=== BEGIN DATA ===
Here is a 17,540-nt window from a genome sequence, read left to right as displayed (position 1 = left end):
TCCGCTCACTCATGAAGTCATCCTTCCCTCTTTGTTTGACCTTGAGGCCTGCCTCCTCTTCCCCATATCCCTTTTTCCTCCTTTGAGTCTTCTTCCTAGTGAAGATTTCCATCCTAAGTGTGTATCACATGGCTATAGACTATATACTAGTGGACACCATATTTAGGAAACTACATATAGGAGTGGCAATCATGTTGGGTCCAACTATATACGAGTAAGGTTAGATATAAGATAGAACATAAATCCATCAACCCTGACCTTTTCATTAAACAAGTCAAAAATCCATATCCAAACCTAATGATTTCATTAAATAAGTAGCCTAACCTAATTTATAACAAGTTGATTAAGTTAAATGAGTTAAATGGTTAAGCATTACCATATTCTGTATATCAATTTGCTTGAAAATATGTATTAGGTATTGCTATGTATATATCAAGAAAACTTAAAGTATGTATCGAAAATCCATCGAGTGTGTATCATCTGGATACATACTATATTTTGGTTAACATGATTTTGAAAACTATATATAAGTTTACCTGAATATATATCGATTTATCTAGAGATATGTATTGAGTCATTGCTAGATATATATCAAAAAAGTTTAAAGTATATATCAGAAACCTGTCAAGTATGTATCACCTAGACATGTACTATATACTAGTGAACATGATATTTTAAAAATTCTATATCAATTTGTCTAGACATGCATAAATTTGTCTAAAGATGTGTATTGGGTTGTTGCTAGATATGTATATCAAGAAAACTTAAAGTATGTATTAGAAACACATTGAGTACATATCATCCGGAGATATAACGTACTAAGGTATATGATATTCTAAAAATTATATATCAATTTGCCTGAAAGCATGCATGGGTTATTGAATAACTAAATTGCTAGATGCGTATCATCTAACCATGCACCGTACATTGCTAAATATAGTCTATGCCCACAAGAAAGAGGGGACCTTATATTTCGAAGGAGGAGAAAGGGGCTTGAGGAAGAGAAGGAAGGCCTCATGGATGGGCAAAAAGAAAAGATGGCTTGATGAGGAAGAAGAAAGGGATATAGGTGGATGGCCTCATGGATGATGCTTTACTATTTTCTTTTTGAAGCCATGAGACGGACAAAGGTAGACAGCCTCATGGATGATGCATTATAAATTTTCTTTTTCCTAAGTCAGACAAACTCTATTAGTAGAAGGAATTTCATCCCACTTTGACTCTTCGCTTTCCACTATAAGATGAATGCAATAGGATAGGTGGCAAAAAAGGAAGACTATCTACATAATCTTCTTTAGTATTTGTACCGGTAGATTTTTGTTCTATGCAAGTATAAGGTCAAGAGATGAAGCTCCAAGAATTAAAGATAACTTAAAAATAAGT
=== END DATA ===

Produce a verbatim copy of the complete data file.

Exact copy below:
Here is a 17,540-nt window from a genome sequence, read left to right as displayed (position 1 = left end):
TCCGCTCACTCATGAAGTCATCCTTCCCTCTTTGTTTGACCTTGAGGCCTGCCTCCTCTTCCCCATATCCCTTTTTCCTCCTTTGAGTCTTCTTCCTAGTGAAGATTTCCATCCTAAGTGTGTATCACATGGCTATAGACTATATACTAGTGGACACCATATTTAGGAAACTACATATAGGAGTGGCAATCATGTTGGGTCCAACTATATACGAGTAAGGTTAGATATAAGATAGAACATAAATCCATCAACCCTGACCTTTTCATTAAACAAGTCAAAAATCCATATCCAAACCTAATGATTTCATTAAATAAGTAGCCTAACCTAATTTATAACAAGTTGATTAAGTTAAATGAGTTAAATGGTTAAGCATTACCATATTCTGTATATCAATTTGCTTGAAAATATGTATTAGGTATTGCTATGTATATATCAAGAAAACTTAAAGTATGTATCGAAAATCCATCGAGTGTGTATCATCTGGATACATACTATATTTTGGTTAACATGATTTTGAAAACTATATATAAGTTTACCTGAATATATATCGATTTATCTAGAGATATGTATTGAGTCATTGCTAGATATATATCAAAAAAGTTTAAAGTATATATCAGAAACCTGTCAAGTATGTATCACCTAGACATGTACTATATACTAGTGAACATGATATTTTAAAAATTCTATATCAATTTGTCTAGACATGCATAAATTTGTCTAAAGATGTGTATTGGGTTGTTGCTAGATATGTATATCAAGAAAACTTAAAGTATGTATTAGAAACACATTGAGTACATATCATCCGGAGATATAACGTACTAAGGTATATGATATTCTAAAAATTATATATCAATTTGCCTGAAAGCATGCATGGGTTATTGAATAACTAAATTGCTAGATGCGTATCATCTAACCATGCACCGTACATTGCTAAATATAGTCTATGCCCACAAGAAAGAGGGGACCTTATATTTCGAAGGAGGAGAAAGGGGCTTGAGGAAGAGAAGGAAGGCCTCATGGATGGGCAAAAAGAAAAGATGGCTTGATGAGGAAGAAGAAAGGGATATAGGTGGATGGCCTCATGGATGATGCTTTACTATTTTCTTTTTGAAGCCATGAGACGGACAAAGGTAGACAGCCTCATGGATGATGCATTATAAATTTTCTTTTTCCTAAGTCAGACAAACTCTATTAGTAGAAGGAATTTCATCCCACTTTGACTCTTCGCTTTCCACTATAAGATGAATGCAATAGGATAGGTGGCAAAAAAGGAAGACTATCTACATAATCTTCTTTAGTATTTGTACCGGTAGATTTTTGTTCTATGCAAGTATAAGGTCAAGAGATGAAGCTCCAAGAATTAAAGATAACTTAAAAATAAGT